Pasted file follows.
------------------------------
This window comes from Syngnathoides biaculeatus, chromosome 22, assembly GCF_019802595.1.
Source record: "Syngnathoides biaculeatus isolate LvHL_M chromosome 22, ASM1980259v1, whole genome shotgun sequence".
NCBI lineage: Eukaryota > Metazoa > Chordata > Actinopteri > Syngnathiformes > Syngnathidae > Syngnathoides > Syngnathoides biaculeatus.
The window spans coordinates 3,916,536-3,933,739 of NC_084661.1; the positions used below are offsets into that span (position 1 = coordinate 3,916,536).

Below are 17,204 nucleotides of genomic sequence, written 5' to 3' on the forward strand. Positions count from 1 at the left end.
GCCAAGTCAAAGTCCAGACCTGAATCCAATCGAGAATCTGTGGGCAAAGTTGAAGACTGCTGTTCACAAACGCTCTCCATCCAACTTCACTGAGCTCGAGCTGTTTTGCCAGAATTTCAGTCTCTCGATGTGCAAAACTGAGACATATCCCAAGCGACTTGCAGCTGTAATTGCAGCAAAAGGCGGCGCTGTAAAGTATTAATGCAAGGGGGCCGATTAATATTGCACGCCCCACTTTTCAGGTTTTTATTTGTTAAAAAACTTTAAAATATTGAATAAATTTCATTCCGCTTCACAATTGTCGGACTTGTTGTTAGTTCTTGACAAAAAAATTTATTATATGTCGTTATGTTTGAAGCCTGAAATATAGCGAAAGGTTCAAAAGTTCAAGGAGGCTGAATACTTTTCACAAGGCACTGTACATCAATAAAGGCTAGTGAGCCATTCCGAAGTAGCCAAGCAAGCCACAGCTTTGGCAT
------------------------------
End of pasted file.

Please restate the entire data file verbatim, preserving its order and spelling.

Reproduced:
This window comes from Syngnathoides biaculeatus, chromosome 22, assembly GCF_019802595.1.
Source record: "Syngnathoides biaculeatus isolate LvHL_M chromosome 22, ASM1980259v1, whole genome shotgun sequence".
NCBI lineage: Eukaryota > Metazoa > Chordata > Actinopteri > Syngnathiformes > Syngnathidae > Syngnathoides > Syngnathoides biaculeatus.
The window spans coordinates 3,916,536-3,933,739 of NC_084661.1; the positions used below are offsets into that span (position 1 = coordinate 3,916,536).

Below are 17,204 nucleotides of genomic sequence, written 5' to 3' on the forward strand. Positions count from 1 at the left end.
GCCAAGTCAAAGTCCAGACCTGAATCCAATCGAGAATCTGTGGGCAAAGTTGAAGACTGCTGTTCACAAACGCTCTCCATCCAACTTCACTGAGCTCGAGCTGTTTTGCCAGAATTTCAGTCTCTCGATGTGCAAAACTGAGACATATCCCAAGCGACTTGCAGCTGTAATTGCAGCAAAAGGCGGCGCTGTAAAGTATTAATGCAAGGGGGCCGATTAATATTGCACGCCCCACTTTTCAGGTTTTTATTTGTTAAAAAACTTTAAAATATTGAATAAATTTCATTCCGCTTCACAATTGTCGGACTTGTTGTTAGTTCTTGACAAAAAAATTTATTATATGTCGTTATGTTTGAAGCCTGAAATATAGCGAAAGGTTCAAAAGTTCAAGGAGGCTGAATACTTTTCACAAGGCACTGTACATCAATAAAGGCTAGTGAGCCATTCCGAAGTAGCCAAGCAAGCCACAGCTTTGGCAT